Guru Update: Intrinsic Value of Life
Miss the previous update about my work at the Gandhi Leprosy Seva Sangh? Read it here.
It’s been three months since I first started visiting with Guru, the young boy with Cerebral Palsy who I've been trying to help out. If you are new to Guru's story, see here and here to get caught up.
A milestone day came last week when we took Guru to visit an absolute angel of a caregiver, Vimalbhen, who specializes in Cerebral Palsy (CP) and works at a hospital that treats children with severe disabilities.
I’ve thought from the beginning that Guru should be working with a CP specialist because he has complex physical issues that can only be assisted by trained experts with experience. However, given his malnourished and weak condition when we met, I doubt this kind of work would have been possible.
A precious day
After pushing for an appointment with Vimalbhen for some time, it finally got scheduled. Guru’s mom, Indubhen, was to bring Guru to Manav Sadhna and from there, we would leave to visit the hospital.
In the morning, Manav Sadhna staff and volunteers gather for prayer, meditation, and sharing with each other. I can’t describe the joy, amazement, and happiness I experienced when I opened my eyes after the prayer to see Guru, his baby brother, and mom sitting in the back of the room. I wasn’t expecting them so early, I thought they were coming a little later, but there they were.
Remember that when we started, Guru couldn’t really go outdoors because he was prone to have seizure-like fits. Now, three months later, there he was in Manav Sadhna on the Gandhi Ashram surrounded by about 30 people, after taking a one-hour rickshaw ride in 100 degree heat on frantic Indian streets.
It gives me chills writing about it. Not because I think I’ve done a good job, no, but what a blessing, what a gift. His family had all but given up hope when we first met and now, he took this long ride and was about to get checked out by one of the best CP specialists in the area.
I then had the great privilege of introducing Guru and his family to the Manav Sadhna staff and volunteers who quickly gathered around him and proceeded to love him (and his baby brother) up. This was a great moment for me because I am, in a sense, alone at the community and have only been able to tell stories about Guru, his situation, and progress—this was an opportunity for everyone I know to have an in person experience.
We arrived at Vimalbhen’s office where she immediately made a warm connection with Guru and got him smiling and laughing within the first few moments of their interaction. Here's a short clip of her feeding him a small piece of solid food that, with coaching, he ended up chewing and swallowing.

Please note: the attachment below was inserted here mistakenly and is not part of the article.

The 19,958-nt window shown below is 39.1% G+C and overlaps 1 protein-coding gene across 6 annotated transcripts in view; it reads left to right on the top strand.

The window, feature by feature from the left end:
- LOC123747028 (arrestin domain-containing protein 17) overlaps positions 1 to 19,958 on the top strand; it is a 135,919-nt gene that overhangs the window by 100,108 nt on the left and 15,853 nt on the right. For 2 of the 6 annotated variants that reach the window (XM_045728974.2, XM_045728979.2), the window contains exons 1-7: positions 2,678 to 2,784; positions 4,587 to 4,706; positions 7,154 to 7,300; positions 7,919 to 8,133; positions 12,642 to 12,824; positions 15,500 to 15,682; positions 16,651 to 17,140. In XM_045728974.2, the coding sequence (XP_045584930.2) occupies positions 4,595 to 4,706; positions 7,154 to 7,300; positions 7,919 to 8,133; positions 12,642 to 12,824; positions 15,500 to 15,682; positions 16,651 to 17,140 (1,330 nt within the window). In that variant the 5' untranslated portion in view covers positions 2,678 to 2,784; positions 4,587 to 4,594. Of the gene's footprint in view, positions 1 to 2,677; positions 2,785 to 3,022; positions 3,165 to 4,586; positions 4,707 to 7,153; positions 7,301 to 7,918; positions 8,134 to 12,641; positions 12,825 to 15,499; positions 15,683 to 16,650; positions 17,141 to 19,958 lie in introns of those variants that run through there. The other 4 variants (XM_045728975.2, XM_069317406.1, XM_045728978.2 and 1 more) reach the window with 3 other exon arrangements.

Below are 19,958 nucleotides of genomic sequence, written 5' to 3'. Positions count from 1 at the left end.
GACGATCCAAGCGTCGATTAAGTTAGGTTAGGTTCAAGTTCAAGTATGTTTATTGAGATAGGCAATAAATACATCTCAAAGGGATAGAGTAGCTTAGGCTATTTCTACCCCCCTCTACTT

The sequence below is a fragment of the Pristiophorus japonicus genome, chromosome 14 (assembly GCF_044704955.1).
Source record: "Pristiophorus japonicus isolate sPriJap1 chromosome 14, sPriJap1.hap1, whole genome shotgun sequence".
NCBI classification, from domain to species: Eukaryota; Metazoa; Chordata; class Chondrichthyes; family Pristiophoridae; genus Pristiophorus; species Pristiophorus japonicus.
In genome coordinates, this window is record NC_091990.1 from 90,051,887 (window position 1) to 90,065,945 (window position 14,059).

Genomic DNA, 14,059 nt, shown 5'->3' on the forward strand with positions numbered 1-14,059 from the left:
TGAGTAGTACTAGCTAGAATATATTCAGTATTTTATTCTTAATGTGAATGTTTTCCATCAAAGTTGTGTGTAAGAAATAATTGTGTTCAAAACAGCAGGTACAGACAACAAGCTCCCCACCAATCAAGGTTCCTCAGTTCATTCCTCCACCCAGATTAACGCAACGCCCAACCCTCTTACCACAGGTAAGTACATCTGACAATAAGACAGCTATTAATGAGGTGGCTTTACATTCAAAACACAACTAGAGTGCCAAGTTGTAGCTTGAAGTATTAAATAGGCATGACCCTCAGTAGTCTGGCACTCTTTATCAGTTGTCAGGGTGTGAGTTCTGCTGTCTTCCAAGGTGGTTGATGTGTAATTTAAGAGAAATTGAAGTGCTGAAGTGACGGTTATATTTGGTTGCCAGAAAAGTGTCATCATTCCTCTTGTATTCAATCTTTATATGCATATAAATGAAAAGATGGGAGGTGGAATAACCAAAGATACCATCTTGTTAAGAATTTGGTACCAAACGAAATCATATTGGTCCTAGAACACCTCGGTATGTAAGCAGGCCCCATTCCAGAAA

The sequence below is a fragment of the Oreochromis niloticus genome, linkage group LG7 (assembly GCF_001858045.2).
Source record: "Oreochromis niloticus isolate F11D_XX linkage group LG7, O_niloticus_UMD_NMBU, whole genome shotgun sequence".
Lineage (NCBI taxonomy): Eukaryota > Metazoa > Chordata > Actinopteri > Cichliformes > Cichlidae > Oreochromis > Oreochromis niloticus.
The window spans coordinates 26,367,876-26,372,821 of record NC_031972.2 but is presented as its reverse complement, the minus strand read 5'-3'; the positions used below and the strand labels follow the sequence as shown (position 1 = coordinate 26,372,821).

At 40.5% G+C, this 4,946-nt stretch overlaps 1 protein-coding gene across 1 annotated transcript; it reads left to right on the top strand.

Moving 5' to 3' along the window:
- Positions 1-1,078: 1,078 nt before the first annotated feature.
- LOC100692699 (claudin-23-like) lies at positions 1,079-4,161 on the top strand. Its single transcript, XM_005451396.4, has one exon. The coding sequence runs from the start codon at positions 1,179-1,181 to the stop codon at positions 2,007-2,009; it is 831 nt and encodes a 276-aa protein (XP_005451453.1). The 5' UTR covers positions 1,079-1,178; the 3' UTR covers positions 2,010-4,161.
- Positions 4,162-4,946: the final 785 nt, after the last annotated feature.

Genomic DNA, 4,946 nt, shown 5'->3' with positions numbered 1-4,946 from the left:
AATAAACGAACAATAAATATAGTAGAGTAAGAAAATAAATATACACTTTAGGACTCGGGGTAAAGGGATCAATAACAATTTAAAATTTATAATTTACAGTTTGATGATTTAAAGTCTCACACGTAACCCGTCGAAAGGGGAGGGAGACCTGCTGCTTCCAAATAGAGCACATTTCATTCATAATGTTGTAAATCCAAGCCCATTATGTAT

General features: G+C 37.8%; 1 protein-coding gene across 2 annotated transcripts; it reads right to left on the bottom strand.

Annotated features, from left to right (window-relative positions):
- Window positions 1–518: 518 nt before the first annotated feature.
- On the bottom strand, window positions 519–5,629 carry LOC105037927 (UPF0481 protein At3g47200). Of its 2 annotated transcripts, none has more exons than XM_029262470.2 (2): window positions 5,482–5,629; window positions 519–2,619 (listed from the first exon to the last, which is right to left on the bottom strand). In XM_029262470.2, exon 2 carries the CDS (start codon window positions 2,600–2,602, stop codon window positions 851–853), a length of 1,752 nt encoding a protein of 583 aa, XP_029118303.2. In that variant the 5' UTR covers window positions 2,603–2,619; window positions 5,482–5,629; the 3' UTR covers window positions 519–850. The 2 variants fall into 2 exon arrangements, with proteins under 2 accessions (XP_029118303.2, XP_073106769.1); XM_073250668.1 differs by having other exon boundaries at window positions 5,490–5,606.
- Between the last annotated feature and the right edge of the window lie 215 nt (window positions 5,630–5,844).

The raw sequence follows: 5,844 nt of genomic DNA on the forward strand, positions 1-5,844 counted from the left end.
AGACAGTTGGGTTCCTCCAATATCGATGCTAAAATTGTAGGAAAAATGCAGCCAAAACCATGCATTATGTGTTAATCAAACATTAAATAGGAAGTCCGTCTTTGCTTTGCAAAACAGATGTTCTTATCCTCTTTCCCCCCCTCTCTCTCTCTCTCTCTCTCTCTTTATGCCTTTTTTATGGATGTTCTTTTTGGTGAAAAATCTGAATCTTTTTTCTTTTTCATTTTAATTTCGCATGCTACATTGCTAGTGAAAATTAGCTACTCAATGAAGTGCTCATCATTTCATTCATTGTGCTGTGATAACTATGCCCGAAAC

As I was watching Vimalbhen talk and interact with Guru, that’s when I started to get that life has intrinsic value. That’s when I clearly saw that there is worth to Guru’s life in and of itself (even though you might question that when he can't do anything for himself).
I credit Vimalbhen for this realization because it was in seeing her see Guru that I came to truly understand the value of his fate and the special relationship he has with his mother—his primary caregiver.
We all left that meeting on a high. Guru left with free health insurance for life, a special CP chair (the days of him lying on his back all day are soon over), as well as a treatment plan for his physical rehabilitation. In a sense, he’s lucky for this plan because we were told his disability is as severe as it gets and that most hospitals wouldn’t work with somebody his age so severely disabled—but this hospital is more generous than others and Vimalbhen is confident that good progress can be made over time.
This day also marked the beginning of the end of my work with Guru. He’s seems more stabilized now — happy, even — and is ready to start work with a specialist. There is little more I can do for him.
With Guru, a change was already wanting to happen, I simply helped facilitate it by showing up at the right time and following my inspiration. I didn’t "do" anything in the traditional sense.
Last but in no way least, one of the best developments that evolved during our time together was how his natural, boyish happiness started to show up.
Guru responds really well to sounds. Whether it’s the sweeping outside, rice being sifted, his baby brother screaming, or us making silly noises—sounds like these always make him laugh and smile.
Seeing him laugh out loud was a big change from the hyperventilating, frail boy that I first met. To me, his laughing and interactivity with us was a clear indication of him becoming more stabilized, grounded, and trusting of the world. You'll really see what I mean if you play the video below.
And so this update closes a major chapter on my story with Guru.
I want to thank you for reading, as well as for your supportive comments, and for the comments on how the story has personally affected you.
Continue to the next update about my work at the Gandhi Leprosy Seva Sangh.